T-6 Texan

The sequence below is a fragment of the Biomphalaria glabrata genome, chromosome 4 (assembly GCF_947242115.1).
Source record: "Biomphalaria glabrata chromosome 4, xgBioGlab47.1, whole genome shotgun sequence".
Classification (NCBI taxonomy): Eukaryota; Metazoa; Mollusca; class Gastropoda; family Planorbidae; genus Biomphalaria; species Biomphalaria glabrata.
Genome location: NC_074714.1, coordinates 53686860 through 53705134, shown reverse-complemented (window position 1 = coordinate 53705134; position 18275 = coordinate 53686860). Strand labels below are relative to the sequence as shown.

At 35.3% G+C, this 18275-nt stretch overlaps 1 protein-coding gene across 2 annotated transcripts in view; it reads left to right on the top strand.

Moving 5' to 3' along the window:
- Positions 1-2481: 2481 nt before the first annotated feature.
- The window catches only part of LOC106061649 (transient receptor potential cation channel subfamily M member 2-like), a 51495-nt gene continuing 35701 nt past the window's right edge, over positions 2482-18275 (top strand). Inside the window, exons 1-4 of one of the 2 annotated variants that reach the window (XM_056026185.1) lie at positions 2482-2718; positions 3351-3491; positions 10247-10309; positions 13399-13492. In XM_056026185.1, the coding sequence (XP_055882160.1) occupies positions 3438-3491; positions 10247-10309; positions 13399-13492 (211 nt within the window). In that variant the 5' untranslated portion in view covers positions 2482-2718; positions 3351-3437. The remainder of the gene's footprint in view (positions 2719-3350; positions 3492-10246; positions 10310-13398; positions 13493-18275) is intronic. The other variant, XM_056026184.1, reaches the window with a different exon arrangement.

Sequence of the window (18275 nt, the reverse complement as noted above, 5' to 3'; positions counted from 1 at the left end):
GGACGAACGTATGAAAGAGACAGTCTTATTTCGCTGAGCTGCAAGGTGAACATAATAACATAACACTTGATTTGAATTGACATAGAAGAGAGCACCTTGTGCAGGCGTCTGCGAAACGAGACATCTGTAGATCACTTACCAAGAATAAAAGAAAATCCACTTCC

The T-6 went through a number of modifications over the years. The final version in the series was the "G" model (ca. early 1950s), equipped with a more powerful engine, a steerable tailwheel and a full-time hydraulic system. The T-6G became the standard for the rest of the production run that ended in the 1950s; all variants considered, a total of 15,495 Texans were built. Our upgrade from the Cub to the T-6 included the use of crash helmets ("brain buckets" in the often-morbid vocabulary of aviators) and throat microphones. The helmets made us feel more like military pilots and the throat mike (an elastic "choker" necklace with two button microphones that picked up sound waves from one's larynx) were indispensable. I can't imagine all those hours of flight instruction in a really noisy airplane using hand-held microphones ... or worse, shouting back and forth. The T-6 was powered by an R-1340, nine-cylinder, radial engine introduced by Pratt and Whitney in 1925. It was the first engine built by P&W and the design proved to be a good one; when production ceased in the 1950s, nearly 35,000 of these engines had gone out the door. Unlike most turbine engines that require only the press of a button to light the fire, starting the R-1340 (or any radial engine for that matter) required the pilot to orchestrate fuel, air and ignition to arrive at a combustible mixture. The cylinders would belch and cough and blow smoke and occasionally backfire until all nine jugs were happy ... and then the sound became a pleasant rumble, something like the exhaust of a big Harley.